# Game Theory

In economics, game theory is the study of interaction between different participants in a market. The objective of game theory is to identify the optimal strategy for each participant.

An economic game represents competition between different economic agents. A game typically has three elements: players, strategies and payoffs. A player is a participant in an economic game. Players are typically firms competing with each other, but they could be consumers or a firm and a consumer depending on the context of the game. A strategy is a course of action which either player can adopt. Payoff refers the net benefit or loss that accrue to each player from carrying out his strategy.

A Nash equilibrium is combination of strategies such that no player has any incentive to change its strategy unilaterally.

## Types of Economic Games

Games are either simultaneous-move or sequential, static or dynamic, one-off or repeated, cooperative or non-cooperative, etc.

### Simultaneous-move Game vs Sequential Game

A **simultaneous-move game** is a game in which both players must choose their strategies at the same time. No player knows for sure what the other player’s course of action would be.

Examples of simultaneous-move games include:

- Two firms in an oligopoly deciding about their output level (in Cournot model) or price level (in Bertrand model).
- Two prisoners deciding about whether to confess or not in the prisoners’ dilemma.

A **sequential game** is a game in which one player choses its strategy before the other. The player which decides first typically has a first-mover advantage.

Following are examples of a sequential game:

- Two firms in a Stackelberg model, an oligopoly in which one firm decides about its output level first. The other firm has no option but to cater to the demand which is left-over.
- Two firms are looking to open a retail store in a town which has demand for only one store. The firm which credibly commits to opening the store first wins all the revenue from the new market.

### Static Games vs Dynamic Games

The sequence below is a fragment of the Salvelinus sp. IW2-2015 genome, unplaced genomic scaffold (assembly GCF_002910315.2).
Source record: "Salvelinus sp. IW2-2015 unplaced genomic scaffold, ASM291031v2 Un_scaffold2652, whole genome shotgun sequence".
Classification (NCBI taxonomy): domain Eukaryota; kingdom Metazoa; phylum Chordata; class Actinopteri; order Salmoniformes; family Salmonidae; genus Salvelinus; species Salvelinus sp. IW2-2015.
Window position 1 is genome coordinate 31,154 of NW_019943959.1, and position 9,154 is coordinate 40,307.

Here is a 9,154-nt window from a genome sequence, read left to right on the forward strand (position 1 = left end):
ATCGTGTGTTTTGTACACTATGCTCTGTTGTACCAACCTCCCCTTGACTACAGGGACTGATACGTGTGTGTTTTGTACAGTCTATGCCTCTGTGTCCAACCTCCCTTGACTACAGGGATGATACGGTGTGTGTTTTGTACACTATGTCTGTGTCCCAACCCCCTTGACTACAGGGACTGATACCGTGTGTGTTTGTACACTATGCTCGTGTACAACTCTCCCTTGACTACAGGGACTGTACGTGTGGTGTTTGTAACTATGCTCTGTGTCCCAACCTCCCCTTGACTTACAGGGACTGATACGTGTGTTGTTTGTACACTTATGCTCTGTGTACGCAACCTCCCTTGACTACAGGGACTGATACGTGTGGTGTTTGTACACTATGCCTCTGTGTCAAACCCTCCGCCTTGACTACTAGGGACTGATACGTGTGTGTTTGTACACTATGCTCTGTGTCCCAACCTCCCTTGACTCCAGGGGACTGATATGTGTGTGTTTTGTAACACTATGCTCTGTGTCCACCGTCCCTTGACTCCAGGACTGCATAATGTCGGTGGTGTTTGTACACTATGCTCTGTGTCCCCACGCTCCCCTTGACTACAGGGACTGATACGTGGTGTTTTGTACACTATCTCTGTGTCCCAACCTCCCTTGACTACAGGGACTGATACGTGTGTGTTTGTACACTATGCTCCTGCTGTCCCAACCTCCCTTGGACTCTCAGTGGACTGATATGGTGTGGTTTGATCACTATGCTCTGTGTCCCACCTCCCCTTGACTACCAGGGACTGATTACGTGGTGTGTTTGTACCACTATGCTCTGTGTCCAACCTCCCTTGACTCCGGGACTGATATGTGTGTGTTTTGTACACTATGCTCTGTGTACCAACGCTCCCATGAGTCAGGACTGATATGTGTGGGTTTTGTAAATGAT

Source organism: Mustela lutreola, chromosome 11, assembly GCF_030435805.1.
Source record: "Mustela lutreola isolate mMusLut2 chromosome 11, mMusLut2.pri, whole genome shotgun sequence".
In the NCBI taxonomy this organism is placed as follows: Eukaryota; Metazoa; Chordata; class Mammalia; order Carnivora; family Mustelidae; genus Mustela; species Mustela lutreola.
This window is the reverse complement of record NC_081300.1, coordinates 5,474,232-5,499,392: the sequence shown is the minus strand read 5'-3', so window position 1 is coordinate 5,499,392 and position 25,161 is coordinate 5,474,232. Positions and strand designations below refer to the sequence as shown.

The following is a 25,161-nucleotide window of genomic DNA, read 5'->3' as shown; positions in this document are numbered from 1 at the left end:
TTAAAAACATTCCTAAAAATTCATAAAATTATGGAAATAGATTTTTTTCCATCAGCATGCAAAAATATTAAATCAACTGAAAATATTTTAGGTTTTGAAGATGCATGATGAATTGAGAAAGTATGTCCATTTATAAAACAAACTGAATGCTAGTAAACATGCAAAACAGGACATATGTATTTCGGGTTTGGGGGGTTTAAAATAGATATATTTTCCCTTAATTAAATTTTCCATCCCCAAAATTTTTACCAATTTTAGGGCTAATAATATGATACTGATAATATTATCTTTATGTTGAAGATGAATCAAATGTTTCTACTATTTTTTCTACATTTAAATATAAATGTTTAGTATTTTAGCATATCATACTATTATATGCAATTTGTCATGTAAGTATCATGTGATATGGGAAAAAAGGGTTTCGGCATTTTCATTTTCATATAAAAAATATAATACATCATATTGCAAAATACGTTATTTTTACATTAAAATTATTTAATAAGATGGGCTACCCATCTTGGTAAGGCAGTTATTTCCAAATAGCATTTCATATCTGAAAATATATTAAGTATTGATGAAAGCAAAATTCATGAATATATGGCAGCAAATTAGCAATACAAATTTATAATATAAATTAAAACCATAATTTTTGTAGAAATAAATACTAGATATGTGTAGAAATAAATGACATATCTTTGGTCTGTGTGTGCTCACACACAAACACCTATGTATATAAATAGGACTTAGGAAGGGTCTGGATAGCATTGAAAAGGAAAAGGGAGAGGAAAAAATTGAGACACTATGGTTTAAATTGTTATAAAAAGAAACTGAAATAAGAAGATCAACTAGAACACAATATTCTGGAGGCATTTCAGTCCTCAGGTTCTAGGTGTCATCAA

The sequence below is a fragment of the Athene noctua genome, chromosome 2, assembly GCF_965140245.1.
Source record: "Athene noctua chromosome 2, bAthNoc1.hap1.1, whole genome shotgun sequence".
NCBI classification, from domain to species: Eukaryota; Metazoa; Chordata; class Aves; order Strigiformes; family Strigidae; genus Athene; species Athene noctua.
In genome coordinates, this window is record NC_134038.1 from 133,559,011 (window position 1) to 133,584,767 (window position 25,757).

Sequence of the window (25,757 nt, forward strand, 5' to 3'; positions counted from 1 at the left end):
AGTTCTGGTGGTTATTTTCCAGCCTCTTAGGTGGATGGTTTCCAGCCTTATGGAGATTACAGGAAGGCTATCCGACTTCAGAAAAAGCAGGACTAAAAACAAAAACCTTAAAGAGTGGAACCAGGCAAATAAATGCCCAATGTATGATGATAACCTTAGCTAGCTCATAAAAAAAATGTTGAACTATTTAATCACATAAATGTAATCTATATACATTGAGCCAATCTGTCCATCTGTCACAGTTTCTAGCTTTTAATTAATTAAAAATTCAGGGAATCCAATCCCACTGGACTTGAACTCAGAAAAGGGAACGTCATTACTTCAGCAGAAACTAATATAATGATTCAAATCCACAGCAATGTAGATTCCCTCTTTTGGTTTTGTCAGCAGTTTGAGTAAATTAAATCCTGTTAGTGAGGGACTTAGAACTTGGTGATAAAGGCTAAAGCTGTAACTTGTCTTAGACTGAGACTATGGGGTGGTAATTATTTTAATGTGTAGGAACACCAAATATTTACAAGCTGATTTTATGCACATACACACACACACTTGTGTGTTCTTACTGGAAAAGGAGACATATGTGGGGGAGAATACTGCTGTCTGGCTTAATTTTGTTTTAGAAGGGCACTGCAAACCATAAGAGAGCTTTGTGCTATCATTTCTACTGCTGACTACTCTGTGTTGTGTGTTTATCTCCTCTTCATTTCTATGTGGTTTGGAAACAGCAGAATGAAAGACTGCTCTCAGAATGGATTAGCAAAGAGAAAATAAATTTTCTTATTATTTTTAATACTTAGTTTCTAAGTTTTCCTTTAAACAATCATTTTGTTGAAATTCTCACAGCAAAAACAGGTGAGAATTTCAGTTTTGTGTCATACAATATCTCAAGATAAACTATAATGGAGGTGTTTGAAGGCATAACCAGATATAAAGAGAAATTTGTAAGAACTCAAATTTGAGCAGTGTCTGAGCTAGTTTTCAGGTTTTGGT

A **static game** is a game which is both simultaneous-move and one-off i.e. there is no repetition and both firms decide at the same time. A dynamic game, on the other hand, is one which is either repeated or sequential.

A **repeated game** is a game which is played over and over again. Repeated games are further classified into infinitely-repeated games, games which continue forever; and finitely-repeated games, which are exact opposite of infinitely-repeated games.

### Cooperative Games vs Non-cooperative Games

A **cooperative-game** is a game in which both players can communicate and cooperate, and a **non-cooperative game** is a game in which no cooperation is possible.

Most of the significant economic games are non-cooperative games. For example:

- Firms in an oligopoly can’t collude because it is illegal to fix price or output or even to talk about price, etc. Hence, they engage in non-cooperative games when deciding about their output simultaneously.
- Prisoners in a prisoner’s dilemma can’t communicate. Hence, a prisoners’ dilemma is a non-cooperative game.

## Presentation of a Game

A game can be visualized using either a payoff matrix or a decision tree (also called extensive form of a game).

### Normal Form

The **normal form** of a game is a presentation in which the game is visualized using a payoff matrix. A payoff matrix is a table which lists the players of a game, their strategies and their associated payoffs such that the payoff that accrue to the row player is listed first.

Normal form is useful in case of a static game i.e. a game in which both players play the game only once at the same time. Such games are also called one-off simultaneous-move games.

Following is a normal-form presentation of prisoner’s dilemma:

Payoffs in Prison Terms | Prisoner Q | ||
---|---|---|---|

Confess | Do not Confess | ||

Prisoner P | Confess | -4,-4 | -1,-8 |

Do not Confess | -8,-1 | -2,-2 |

### Extensive Form

It is better to present a game using a decision tree (also called a game tree) when the game under consideration is a dynamic game i.e. it is repeated or sequential.

**Extensive form** of a game is a presentation in which the game is visualized using a decision tree.

The following diagram shows the extensive form of the prisoner’s dilemma.

## Types of Strategies

Strategies that players in an economic game can employ are classified into either dominant or dominated, pure or mixed, etc.

### Dominant Strategy vs Dominated Strategy

A dominant strategy is a strategy which is optimal regardless of strategy of the other player. A dominant strategy results in the maximum payoff unconditionally i.e. it always results in the best outcome no matter what the opponent does. Not all players/games have dominant strategies.

A dominated strategy is a strategy which generates the worst outcome in all instances. A strategy is dominated if other strategies always generate a better payoff. When one strategy is dominant, other strategies are dominated. A player can have a dominated strategy in a game even if there is no dominant strategy.

### Pure Strategy vs Mixed Strategy

A pure strategy is a strategy which has two discrete values i.e. 0 or 1. For example, a firm either advertises or it doesn’t advertise. Similarly, a prisoner either confesses or it doesn’t.

A mixed strategy is a strategy which is a combination of two or more pure strategies based on their expected probabilities.

Written by Obaidullah Jan, ACA, CFA and last revised on